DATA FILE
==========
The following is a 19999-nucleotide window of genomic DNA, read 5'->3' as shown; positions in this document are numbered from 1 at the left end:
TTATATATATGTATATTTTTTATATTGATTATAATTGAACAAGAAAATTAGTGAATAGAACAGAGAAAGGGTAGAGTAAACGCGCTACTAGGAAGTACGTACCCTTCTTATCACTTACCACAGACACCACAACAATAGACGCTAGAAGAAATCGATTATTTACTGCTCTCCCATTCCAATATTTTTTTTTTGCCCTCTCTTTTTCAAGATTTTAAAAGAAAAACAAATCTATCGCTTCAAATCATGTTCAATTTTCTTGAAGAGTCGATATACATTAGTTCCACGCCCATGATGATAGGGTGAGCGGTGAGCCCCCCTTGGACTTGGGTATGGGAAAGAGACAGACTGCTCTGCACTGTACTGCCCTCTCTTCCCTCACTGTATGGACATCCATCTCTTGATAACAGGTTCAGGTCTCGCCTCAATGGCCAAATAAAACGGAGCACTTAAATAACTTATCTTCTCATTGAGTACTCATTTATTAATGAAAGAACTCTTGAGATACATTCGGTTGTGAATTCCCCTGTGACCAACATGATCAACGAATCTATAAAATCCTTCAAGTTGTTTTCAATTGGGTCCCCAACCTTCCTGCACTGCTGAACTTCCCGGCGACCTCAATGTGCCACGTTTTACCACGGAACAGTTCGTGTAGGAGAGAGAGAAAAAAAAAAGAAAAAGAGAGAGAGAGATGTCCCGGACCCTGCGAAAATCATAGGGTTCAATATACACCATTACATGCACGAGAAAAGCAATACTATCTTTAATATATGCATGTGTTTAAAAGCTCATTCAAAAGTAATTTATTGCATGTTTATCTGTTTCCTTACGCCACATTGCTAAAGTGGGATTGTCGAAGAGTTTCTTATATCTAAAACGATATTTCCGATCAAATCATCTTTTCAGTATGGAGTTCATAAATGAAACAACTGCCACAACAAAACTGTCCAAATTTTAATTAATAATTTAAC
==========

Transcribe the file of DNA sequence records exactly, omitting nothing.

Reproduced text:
The following is a 19999-nucleotide window of genomic DNA, read 5'->3' as shown; positions in this document are numbered from 1 at the left end:
TTATATATATGTATATTTTTTATATTGATTATAATTGAACAAGAAAATTAGTGAATAGAACAGAGAAAGGGTAGAGTAAACGCGCTACTAGGAAGTACGTACCCTTCTTATCACTTACCACAGACACCACAACAATAGACGCTAGAAGAAATCGATTATTTACTGCTCTCCCATTCCAATATTTTTTTTTTGCCCTCTCTTTTTCAAGATTTTAAAAGAAAAACAAATCTATCGCTTCAAATCATGTTCAATTTTCTTGAAGAGTCGATATACATTAGTTCCACGCCCATGATGATAGGGTGAGCGGTGAGCCCCCCTTGGACTTGGGTATGGGAAAGAGACAGACTGCTCTGCACTGTACTGCCCTCTCTTCCCTCACTGTATGGACATCCATCTCTTGATAACAGGTTCAGGTCTCGCCTCAATGGCCAAATAAAACGGAGCACTTAAATAACTTATCTTCTCATTGAGTACTCATTTATTAATGAAAGAACTCTTGAGATACATTCGGTTGTGAATTCCCCTGTGACCAACATGATCAACGAATCTATAAAATCCTTCAAGTTGTTTTCAATTGGGTCCCCAACCTTCCTGCACTGCTGAACTTCCCGGCGACCTCAATGTGCCACGTTTTACCACGGAACAGTTCGTGTAGGAGAGAGAGAAAAAAAAAAGAAAAAGAGAGAGAGAGATGTCCCGGACCCTGCGAAAATCATAGGGTTCAATATACACCATTACATGCACGAGAAAAGCAATACTATCTTTAATATATGCATGTGTTTAAAAGCTCATTCAAAAGTAATTTATTGCATGTTTATCTGTTTCCTTACGCCACATTGCTAAAGTGGGATTGTCGAAGAGTTTCTTATATCTAAAACGATATTTCCGATCAAATCATCTTTTCAGTATGGAGTTCATAAATGAAACAACTGCCACAACAAAACTGTCCAAATTTTAATTAATAATTTAAC